While India is changing fast, caste control is on the steady decline, there is an orthodox section of the caste Hindu society that is turning nervous, and violent at times. Rise of Dalits as free citizens unsettles them. Why someone should after all feel so disturbed watching a Dalit ride a Royal Enfield Bike. Why should some risk police action, and shave moustaches of a Dalit?
To the question of low conviction rates, one hardly needs to be a data scientist to answer this question. Dalits are just 17 percent of the Indian population, and as a social minority, the pressure of the majority forces not only witnesses into turning hostile, even complainants turn indifferent to their own cases.
Arrests under the Dalit Act has worked as a great deterrent. This fear of immediate arrest gone, the caste criminals will have field days.
To the question of misusing the Dalit Act, answers can be multi-layered. Is there any Act, Rule, Law on this planet that are not abused by some individuals. Should all that be amended? Should section 302 too be amended because some have misused this?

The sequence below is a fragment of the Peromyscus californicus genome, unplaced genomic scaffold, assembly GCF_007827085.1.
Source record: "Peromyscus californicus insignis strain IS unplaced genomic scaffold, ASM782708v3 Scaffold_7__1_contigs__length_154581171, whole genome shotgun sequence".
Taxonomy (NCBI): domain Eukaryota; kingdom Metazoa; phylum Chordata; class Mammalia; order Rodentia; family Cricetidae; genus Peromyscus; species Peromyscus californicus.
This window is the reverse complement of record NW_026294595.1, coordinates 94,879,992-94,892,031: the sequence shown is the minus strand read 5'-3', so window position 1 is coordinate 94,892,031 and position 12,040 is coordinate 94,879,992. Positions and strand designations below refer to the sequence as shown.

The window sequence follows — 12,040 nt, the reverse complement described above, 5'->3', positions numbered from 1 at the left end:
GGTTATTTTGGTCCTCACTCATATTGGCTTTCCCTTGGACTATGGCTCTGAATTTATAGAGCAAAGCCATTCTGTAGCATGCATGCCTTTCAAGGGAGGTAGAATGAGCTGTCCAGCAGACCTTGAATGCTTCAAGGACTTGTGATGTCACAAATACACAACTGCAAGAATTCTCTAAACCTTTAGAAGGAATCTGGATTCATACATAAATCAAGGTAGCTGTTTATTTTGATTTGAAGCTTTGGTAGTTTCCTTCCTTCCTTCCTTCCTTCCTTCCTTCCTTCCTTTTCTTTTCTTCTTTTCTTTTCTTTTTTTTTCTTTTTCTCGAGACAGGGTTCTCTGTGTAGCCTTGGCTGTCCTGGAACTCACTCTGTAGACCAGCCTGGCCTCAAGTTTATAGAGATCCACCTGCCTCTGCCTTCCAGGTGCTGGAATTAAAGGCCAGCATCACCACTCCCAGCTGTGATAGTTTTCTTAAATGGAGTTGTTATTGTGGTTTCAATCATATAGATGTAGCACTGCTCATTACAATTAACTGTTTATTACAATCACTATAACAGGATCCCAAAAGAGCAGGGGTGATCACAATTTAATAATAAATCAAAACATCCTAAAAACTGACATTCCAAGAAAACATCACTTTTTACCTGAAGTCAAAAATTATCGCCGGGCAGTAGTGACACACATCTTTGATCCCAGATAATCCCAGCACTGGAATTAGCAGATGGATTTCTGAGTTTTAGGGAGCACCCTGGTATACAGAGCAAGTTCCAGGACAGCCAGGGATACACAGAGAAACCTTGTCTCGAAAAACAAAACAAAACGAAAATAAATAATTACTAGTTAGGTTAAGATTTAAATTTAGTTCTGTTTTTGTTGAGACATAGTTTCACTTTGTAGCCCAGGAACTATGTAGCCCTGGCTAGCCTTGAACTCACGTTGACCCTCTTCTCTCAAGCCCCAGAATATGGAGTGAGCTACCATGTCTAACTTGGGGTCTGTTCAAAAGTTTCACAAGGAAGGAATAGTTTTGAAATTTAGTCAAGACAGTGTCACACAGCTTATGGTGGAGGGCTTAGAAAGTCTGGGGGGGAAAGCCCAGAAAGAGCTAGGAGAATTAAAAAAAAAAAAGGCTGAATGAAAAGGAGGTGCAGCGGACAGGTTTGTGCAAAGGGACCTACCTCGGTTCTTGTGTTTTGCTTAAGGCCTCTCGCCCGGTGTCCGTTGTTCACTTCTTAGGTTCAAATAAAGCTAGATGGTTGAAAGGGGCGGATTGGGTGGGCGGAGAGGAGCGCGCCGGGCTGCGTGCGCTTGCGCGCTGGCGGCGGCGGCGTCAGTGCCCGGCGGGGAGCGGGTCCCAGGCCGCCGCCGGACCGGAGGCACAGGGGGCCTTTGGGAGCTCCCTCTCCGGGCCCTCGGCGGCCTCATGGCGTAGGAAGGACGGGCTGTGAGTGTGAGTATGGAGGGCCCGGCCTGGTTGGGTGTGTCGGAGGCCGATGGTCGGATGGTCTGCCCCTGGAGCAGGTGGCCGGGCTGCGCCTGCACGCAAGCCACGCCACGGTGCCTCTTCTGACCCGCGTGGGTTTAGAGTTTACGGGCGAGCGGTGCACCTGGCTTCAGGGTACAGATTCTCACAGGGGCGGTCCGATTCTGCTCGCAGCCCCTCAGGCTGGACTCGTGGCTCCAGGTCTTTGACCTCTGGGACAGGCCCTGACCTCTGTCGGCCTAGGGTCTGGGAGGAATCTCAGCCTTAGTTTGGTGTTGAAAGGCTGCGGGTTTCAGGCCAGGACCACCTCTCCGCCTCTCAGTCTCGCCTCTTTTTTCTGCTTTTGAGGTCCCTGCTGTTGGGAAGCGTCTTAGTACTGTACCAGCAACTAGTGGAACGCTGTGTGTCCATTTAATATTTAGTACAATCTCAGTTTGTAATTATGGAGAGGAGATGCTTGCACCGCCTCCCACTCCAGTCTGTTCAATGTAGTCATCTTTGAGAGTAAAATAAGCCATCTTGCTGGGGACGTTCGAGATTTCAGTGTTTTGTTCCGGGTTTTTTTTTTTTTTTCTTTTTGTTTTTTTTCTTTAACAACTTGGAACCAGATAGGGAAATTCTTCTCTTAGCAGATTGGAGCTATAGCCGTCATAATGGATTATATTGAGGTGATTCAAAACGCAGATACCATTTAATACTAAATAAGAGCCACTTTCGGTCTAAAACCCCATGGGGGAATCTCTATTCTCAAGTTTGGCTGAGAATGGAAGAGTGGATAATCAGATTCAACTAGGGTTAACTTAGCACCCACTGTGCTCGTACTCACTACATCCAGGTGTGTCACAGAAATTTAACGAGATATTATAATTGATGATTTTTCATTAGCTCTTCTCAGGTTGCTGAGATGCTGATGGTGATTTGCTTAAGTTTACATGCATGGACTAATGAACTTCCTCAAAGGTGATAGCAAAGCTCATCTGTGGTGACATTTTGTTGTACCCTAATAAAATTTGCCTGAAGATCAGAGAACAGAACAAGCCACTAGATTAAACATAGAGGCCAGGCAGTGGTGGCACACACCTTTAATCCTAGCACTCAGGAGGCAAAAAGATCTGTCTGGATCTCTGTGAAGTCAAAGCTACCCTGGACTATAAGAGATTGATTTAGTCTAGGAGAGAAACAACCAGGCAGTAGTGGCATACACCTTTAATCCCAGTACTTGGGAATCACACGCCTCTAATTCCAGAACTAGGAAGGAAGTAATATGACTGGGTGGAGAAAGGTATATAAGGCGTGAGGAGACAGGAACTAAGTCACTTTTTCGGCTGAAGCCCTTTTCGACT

Why after all, why would a Dalit would implicate someone falsely? At worse, a Dalit being constantly harassed might just use this Act just to settle scores because all other IPC sections don’t bring any relief. Please remember, in dispute with Dalits, as the case is between blacks-whites, non-Dalits always keep Dalits’ social base in their minds. This in itself is criminal.
Laws, rules, even constitutions get amended, all that, to give relief to the people. This is a rarest of the rare occasions where potential caste criminals are given relief. What an irony of justice!!!
(Chandra Bhan Prasad and Pankaj Anand are well known scholars. Views are personal.)